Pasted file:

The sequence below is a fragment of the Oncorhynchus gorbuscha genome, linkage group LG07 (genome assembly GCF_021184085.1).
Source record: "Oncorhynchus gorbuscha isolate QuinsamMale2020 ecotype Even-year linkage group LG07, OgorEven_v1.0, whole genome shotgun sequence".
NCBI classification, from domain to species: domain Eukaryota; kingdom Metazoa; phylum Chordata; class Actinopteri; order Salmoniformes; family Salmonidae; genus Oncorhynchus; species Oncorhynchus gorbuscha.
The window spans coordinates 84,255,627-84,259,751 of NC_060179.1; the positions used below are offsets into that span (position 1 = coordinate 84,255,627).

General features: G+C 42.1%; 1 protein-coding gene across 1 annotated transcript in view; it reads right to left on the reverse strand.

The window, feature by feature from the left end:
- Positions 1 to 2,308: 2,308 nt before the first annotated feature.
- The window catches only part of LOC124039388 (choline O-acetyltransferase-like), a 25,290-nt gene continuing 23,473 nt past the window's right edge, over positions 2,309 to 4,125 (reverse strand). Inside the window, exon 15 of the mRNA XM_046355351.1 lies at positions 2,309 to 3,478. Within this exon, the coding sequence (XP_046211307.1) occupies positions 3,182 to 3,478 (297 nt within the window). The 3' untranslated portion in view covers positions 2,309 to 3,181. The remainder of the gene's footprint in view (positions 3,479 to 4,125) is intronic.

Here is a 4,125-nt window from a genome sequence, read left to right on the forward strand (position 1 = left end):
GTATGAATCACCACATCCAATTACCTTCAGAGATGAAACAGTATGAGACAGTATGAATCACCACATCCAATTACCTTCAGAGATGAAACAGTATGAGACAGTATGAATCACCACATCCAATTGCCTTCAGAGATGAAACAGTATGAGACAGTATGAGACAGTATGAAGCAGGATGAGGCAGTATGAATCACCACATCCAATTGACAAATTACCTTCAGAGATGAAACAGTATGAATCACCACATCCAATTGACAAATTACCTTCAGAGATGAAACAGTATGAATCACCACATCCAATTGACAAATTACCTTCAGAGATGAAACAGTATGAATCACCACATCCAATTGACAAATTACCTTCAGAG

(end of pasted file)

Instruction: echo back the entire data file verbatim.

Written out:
The sequence below is a fragment of the Oncorhynchus gorbuscha genome, linkage group LG07 (genome assembly GCF_021184085.1).
Source record: "Oncorhynchus gorbuscha isolate QuinsamMale2020 ecotype Even-year linkage group LG07, OgorEven_v1.0, whole genome shotgun sequence".
NCBI classification, from domain to species: domain Eukaryota; kingdom Metazoa; phylum Chordata; class Actinopteri; order Salmoniformes; family Salmonidae; genus Oncorhynchus; species Oncorhynchus gorbuscha.
The window spans coordinates 84,255,627-84,259,751 of NC_060179.1; the positions used below are offsets into that span (position 1 = coordinate 84,255,627).

General features: G+C 42.1%; 1 protein-coding gene across 1 annotated transcript in view; it reads right to left on the reverse strand.

The window, feature by feature from the left end:
- Positions 1 to 2,308: 2,308 nt before the first annotated feature.
- The window catches only part of LOC124039388 (choline O-acetyltransferase-like), a 25,290-nt gene continuing 23,473 nt past the window's right edge, over positions 2,309 to 4,125 (reverse strand). Inside the window, exon 15 of the mRNA XM_046355351.1 lies at positions 2,309 to 3,478. Within this exon, the coding sequence (XP_046211307.1) occupies positions 3,182 to 3,478 (297 nt within the window). The 3' untranslated portion in view covers positions 2,309 to 3,181. The remainder of the gene's footprint in view (positions 3,479 to 4,125) is intronic.

Here is a 4,125-nt window from a genome sequence, read left to right on the forward strand (position 1 = left end):
GTATGAATCACCACATCCAATTACCTTCAGAGATGAAACAGTATGAGACAGTATGAATCACCACATCCAATTACCTTCAGAGATGAAACAGTATGAGACAGTATGAATCACCACATCCAATTGCCTTCAGAGATGAAACAGTATGAGACAGTATGAGACAGTATGAAGCAGGATGAGGCAGTATGAATCACCACATCCAATTGACAAATTACCTTCAGAGATGAAACAGTATGAATCACCACATCCAATTGACAAATTACCTTCAGAGATGAAACAGTATGAATCACCACATCCAATTGACAAATTACCTTCAGAGATGAAACAGTATGAATCACCACATCCAATTGACAAATTACCTTCAGAG